New Zealand national anthem sung both in Maori and in English.
kiwi and golden fern
The New Zealand dollar has been their local currency since 1967.
In their diet there is a lot of "kumara" a sweet potato and they store it in a "pataka", decorated with carvings.
"Haka" is a traditional cultural expression of the Maori. There are two types:
the "haka taparahi" for a joyful expression of private or public feelings.
The "peruperu", performed before going to a battle. It was to invoke Tumatauenga, the god of war, and warned the enemy of the fate awaiting him. It involved fierce facial expressions and grimaces, poking out the tongue, eye bulging, grunts and cries, and the waving of wars weapons.
(Watch the video and after 90 seconds onwards, you will see the "marae" and the "hongi", the traditional welcome with a gentle pressing together of the nose and the forehead)
According the Maori mythology, tattooing commenced with a love affaire between a young man by the name of Mataora "Face of Vitality" and a young princess of the underworld, Niwareka. One day however, Mataora beat Niwareka, and she left Mataroa, running to her father's realm. Mataora, filled with guilt and heartbreak followed after his princess. After many trials, and after overcoming numerous obstacles, Mataora eventually arrived but with his face paint messed and dirty after his voyage. He begged for forgiveness. Niwareka's father offered to teach Mataora the art of tattooing and the art of "taniko", the plaiting of cloak borders in many colours.
The "marae" is the communal meeting place, with the shape of their ancestors
Waitangi Treaty History
New Zealand’s founding document established British law in New Zealand, while at the same time guaranteeing Maori authority over their land and culture. The Treaty is considered New Zealand’s founding document.
Declaration of Independence
After Captain Cook’s exploration of New Zealand in the late 18th century, an increasing number of settlers came to New Zealand. By 1839, there were an estimated 2,000 Pakeha (Europeans) living in New Zealand. In 1833, after increasing lawlessness amongst traders and settlers, the British government appointed James Busby as British Resident to protect British trading interests and counter the growing lawlessness.
In 1835, the French were looking to trade and settle in New Zealand and had started to buy land. In response to this, the British Crown signed a Declaration of Independence with 34 northern Maori Chiefs. This declared New Zealand an independent state under British rule. It also stated that ‘no claim could be made on New Zealand without Maori agreement’.
Despite Busby’s presence, lawlessness, and the number of dubious land sales to Pakeha, increased. The British Government decided there was a need for some effective rule in New Zealand. In 1840, they sent Captain William Hobson there as Lieutenant-Governor. His mission was to acquire the Sovereignty of New Zealand, by way of a treaty with the native Maori Chiefs.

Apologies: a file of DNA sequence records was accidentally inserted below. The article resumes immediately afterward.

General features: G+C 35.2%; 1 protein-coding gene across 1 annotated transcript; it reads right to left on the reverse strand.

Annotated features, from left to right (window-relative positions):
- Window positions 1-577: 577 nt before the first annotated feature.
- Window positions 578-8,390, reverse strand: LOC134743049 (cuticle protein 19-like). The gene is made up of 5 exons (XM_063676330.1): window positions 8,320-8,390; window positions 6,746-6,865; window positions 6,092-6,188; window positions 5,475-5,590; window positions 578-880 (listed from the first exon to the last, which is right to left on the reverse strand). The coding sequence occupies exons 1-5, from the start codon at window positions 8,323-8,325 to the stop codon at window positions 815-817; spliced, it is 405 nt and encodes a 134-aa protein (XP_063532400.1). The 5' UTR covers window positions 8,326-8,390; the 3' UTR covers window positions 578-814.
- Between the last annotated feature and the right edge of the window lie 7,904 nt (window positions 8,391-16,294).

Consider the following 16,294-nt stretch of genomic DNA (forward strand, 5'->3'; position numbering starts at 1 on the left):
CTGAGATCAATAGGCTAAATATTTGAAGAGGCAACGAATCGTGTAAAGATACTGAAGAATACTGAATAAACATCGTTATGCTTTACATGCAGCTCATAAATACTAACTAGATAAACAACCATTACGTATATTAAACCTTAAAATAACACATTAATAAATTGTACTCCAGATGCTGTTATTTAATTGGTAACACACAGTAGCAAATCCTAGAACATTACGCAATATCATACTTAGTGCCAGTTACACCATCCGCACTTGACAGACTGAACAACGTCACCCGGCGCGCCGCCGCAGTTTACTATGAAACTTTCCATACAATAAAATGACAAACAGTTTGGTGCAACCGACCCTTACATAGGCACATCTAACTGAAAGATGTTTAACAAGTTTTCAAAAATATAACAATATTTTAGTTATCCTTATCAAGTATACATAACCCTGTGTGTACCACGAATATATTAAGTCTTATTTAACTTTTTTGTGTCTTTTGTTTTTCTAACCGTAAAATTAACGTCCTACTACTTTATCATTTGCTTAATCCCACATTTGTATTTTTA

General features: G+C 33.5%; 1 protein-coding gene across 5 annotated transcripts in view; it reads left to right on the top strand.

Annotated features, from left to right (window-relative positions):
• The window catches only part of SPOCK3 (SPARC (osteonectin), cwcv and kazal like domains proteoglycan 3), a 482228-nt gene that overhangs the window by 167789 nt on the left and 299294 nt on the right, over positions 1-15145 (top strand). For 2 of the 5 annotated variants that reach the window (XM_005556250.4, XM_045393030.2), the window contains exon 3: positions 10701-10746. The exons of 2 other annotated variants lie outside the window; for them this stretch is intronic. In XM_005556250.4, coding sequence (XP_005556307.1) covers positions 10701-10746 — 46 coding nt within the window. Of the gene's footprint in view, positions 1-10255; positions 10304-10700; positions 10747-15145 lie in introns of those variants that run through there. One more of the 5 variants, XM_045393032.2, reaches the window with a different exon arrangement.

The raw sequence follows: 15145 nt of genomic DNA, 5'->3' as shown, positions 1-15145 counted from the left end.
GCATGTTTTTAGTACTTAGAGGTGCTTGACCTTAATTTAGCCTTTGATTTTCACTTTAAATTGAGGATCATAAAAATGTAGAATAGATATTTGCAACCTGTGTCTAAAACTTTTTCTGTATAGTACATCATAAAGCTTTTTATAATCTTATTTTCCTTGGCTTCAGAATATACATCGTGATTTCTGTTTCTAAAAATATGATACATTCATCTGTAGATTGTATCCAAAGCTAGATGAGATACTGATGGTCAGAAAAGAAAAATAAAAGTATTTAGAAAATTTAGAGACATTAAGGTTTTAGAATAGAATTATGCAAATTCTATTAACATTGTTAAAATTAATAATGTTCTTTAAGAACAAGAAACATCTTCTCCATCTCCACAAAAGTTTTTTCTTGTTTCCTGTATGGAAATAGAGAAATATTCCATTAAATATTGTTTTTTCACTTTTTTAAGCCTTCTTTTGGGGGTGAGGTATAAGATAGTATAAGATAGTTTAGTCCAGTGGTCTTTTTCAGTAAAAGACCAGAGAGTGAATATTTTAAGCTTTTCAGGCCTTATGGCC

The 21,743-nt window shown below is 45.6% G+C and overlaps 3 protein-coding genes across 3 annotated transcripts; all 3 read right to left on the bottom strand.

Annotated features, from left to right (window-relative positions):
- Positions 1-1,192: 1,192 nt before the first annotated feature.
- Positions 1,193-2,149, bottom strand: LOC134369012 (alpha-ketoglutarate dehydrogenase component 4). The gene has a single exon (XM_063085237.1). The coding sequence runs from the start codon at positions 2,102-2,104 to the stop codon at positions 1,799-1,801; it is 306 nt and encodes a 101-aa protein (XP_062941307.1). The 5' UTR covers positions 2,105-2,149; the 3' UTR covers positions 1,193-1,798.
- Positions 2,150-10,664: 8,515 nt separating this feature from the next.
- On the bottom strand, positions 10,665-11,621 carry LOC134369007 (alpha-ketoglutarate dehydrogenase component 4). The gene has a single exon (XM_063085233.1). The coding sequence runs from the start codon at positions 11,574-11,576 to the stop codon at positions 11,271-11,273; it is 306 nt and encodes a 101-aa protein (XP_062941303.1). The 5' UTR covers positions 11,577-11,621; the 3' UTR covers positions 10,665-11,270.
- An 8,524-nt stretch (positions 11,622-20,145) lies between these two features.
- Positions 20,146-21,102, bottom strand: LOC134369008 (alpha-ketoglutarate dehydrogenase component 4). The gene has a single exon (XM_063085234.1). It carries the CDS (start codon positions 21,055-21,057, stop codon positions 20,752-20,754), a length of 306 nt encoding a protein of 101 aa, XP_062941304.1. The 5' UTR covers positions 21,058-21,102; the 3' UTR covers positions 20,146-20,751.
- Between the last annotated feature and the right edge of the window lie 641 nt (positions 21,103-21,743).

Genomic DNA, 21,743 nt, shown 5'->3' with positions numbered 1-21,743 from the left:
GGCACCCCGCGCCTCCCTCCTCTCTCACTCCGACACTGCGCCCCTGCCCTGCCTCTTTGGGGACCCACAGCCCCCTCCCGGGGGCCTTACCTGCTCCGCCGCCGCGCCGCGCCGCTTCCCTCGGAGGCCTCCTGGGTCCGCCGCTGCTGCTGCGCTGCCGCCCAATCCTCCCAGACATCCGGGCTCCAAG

Treaty of Waitangi
A treaty was drawn up and translated. After a day of debate, the Treaty of Waitangi was signed on February 6, 1840, at Waitangi in the Bay of Islands. Forty-three Northland Chiefs signed the treaty on that day. Over 500 Maori Chiefs signed it as it was taken around the country during the next eight months.
The grounds and building where the treaty was signed have been preserved. Today, the Waitangi Historic Reserve is a popular tourist attraction. There is a large Maori meeting house, the colonial mission house, an historic flagstaff, as well as a very long "waka taua" (Maori war canoe).
Open to Interpretation
The English and Maori versions of the treaty both contain three articles. However, as the Treaty was written and translated by people with little or no legal experience, the Maori translation differs widely in interpretation from the English version.
The first article covers sovereignty. The English version states that Maori give up their ‘kawanatanga’ (governorship or sovereignty) to the British Crown. However, while the English version describes a complete transference of power to the Crown, the Maori version implies a sharing of power.
The second article concerns ‘tino rangatiratanga’ or chieftainship. The Maori version promises much broader rights for Maori in regard to possession of their existing ‘taonga’ (treasures). The English version gives Maori control over their lands, forests, fisheries, and other properties. But the Maori version, with its use of the word ‘taonga’, implies possession and protection of things such as language and culture.
The third Article promises Maori the rights of all British subjects, while protecting traditional and customary rights.
The Waitangi Tribunal
Although it is referred to as New Zealand’s ‘founding document’, many of the rights guaranteed to Maori in the document have been ignored. Despite the protection offered in the Treaty of Waitangi, Maori lost considerable amounts of land through the 19th and 20th centuries. The manner in which the land was lost was often questionable, and led to considerable protest from Maori.
In 1975, the government established the Waitangi Tribunal. This tribunal was established to honour the treaty as a relevant and living document. Since then, the Waitangi Tribunal has ruled on a number of claims brought by Maori "iwi" (tribes). In many cases, compensation, often in the form of financial payments and land, has been granted. In the last ten years, some particularly large settlements have been made between the Government and major iwi, including Tainui of the Waikato, and Ngai Tahu of the South Island. Much of the compensation has been invested in order to provide educational and health services for members of the iwi.